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Aphria is not as good as it needs to be: fund manager

Elliot Fishman
Cannabis LP Aphria (Aphria Stock Quote, Chart, News TSX:APHA) has fallen a long way in recent months as investors turn their backs on Canada’s pot stocks but positive signs in the company’s latest quarterly report may have some thinking that this is one name that will come out a winner.

Possibly, says Scotia Wealth’s Elliott Fishman, but that success is still a long way off.

Cannabis stocks have fizzled over the past half year as markets react to dismal-looking revenues and non-existent profits, now one year in from legalized marijuana in Canada.

Last week saw a number of major companies such as Canopy Growth Corp and Aurora Cannabis that told the tale of an industry hard-pressed by now a glut in supply as provincial regulators take their time in setting up their various retail structures.

Many licensed producers have had to deal with significant quarterly declines in revenue, returned product and greater-than-expected losses.

All of which has laid waste to any gains the pot companies may have made over the first stretch of 2019 and in many cases brought names back to levels not seen since the early days of the cannabis craze during the latter months of 2017.

Aphria is no different in that regard, where its share price rose from the $6.00 range to a high of $24.75 in January 2018 before falling back over ensuing months. This year started off well, with the stock climbing 81 per cent between January 1 and February 4, but recent months have pulled the stock lower (along with practically every other name in the space).

The stock dipped to a low of $4.95 Tuesday before making up some ground and finishing off trading on Wednesday up over five per cent.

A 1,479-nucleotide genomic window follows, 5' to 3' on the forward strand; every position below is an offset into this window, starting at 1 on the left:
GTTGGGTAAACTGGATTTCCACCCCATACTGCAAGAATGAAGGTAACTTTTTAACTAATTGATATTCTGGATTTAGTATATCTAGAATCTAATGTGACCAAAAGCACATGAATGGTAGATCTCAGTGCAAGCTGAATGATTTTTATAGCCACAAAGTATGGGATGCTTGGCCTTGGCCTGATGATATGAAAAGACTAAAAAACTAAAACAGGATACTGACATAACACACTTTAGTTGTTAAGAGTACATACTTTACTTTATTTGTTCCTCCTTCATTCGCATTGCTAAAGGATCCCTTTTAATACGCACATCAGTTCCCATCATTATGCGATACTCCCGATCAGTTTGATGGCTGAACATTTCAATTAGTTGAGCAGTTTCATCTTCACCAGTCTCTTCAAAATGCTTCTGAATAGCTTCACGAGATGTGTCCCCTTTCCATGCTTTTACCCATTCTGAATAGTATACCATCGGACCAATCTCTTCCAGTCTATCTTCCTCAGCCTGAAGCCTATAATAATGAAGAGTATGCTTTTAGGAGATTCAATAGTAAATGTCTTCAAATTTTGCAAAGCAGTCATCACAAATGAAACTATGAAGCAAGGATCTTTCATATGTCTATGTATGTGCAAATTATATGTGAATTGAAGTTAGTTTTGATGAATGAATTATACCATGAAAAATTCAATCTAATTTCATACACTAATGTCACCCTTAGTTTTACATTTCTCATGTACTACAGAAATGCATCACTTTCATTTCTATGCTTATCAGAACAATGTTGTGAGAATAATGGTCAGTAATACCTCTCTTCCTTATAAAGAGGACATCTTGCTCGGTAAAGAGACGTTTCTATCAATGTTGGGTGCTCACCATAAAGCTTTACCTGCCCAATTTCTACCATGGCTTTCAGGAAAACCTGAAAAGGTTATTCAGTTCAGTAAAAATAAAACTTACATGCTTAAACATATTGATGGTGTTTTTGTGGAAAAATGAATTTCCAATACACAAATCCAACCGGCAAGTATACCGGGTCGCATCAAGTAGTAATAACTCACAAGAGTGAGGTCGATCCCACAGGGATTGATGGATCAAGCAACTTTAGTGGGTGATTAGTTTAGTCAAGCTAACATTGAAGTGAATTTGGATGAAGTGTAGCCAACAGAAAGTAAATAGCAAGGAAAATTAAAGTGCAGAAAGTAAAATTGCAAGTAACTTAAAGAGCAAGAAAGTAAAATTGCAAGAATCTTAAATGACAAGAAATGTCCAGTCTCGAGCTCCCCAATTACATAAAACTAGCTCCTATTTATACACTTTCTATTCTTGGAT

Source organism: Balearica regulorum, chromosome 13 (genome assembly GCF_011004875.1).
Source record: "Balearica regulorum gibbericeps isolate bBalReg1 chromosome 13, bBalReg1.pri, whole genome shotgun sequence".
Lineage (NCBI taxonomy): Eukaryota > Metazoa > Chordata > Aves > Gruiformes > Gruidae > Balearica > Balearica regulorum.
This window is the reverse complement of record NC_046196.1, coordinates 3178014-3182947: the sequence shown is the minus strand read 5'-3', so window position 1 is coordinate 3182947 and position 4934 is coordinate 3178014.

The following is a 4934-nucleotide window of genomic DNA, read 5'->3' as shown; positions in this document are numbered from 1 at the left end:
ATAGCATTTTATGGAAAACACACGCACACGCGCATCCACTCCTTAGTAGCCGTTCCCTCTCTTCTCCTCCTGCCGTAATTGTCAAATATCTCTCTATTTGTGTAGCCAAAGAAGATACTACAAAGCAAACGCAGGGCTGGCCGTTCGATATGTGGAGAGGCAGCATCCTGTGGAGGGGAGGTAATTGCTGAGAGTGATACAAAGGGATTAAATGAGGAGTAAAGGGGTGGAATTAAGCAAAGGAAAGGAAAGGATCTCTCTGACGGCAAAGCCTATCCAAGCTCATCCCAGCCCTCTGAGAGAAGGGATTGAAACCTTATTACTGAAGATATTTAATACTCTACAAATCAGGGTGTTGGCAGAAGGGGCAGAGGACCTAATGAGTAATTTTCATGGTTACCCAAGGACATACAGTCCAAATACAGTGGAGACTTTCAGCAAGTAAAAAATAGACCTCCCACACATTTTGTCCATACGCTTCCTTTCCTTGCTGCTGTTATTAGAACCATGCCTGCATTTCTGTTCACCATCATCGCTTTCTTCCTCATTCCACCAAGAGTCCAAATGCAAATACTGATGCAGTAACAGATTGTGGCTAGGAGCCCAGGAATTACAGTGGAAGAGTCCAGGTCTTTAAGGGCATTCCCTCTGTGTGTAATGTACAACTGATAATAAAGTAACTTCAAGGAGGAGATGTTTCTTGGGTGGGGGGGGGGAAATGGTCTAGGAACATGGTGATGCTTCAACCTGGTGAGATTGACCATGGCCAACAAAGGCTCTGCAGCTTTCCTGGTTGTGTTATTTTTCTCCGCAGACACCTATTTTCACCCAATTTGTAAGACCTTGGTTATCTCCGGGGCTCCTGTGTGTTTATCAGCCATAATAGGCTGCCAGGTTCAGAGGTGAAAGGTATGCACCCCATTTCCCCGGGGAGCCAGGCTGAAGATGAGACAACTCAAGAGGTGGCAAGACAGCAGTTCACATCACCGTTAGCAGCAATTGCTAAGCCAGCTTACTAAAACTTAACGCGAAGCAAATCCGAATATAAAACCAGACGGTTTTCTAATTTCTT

But Aphria made headlines last month with its first quarter fiscal 2020 numbers which featured a profit of $16.4 million, its second consecutive profitable quarter, on revenue of $126.1 million, down slightly from the previous quarter. Importantly, management reaffirmed its guidance for the fiscal year, calling for between $650 and $700 million in revenue.

“This solid start to the year keeps us on track to achieve our fiscal year 2020 financial outlook,” said CEO Irwin D. Simon, in a press release on October 15. “Going forward, we remain focused on our highest-return priorities both in Canada and internationally as our team furthers the development of our medical and adult-use cannabis brands to drive growth through innovation and return value to shareholders.”

Those upbeat numbers should have folks optimistic about Aphria’s —and perhaps the industry’s chances— but don’t bet on it, says Fishman.

“[Aphria] is looking cheap now but the mystery is over. We’ve seen what they do and it’s not as good as it needs to be,” says Fishman, director of US and international trading at Scotia Wealth, speaking to BNN Bloomberg on Tuesday.

On the industry as a whole, Fishman says that momentum has gone in the cannabis space, one which he sees as dominated by retail as opposed to institutional investors.

“This is a typical ‘Buy on mystery, sell on history’ thing. The mystery is over —they don’t make any money and they aren’t going to make any money for quite some time,” he says. “Everybody is looking at it now because it’s so cheap, but what is the bottom to a stock which is truly two to three years from truly coming into the table?”

“There’s going to be a lot of volatility in these names soon. It’s getting into interesting pockets,” Fishman says. “There’s probably a lot of cannibalism that’s going to happen where these names are going to start taking each other out —and not at a premium, because they have debt, there’s no institutional capital coming this way, and retail are not as friendly and as deep-pocketed as like a Scotia Capital would be.”

Earlier this month, Aphria announced that it had received a cultivation license from Health Canada for its Aphria Diamond greenhouse, one which will add another 1.3 million sq. ft. of cultivation capacity to its roster, for a potential 140,000 kg annually.

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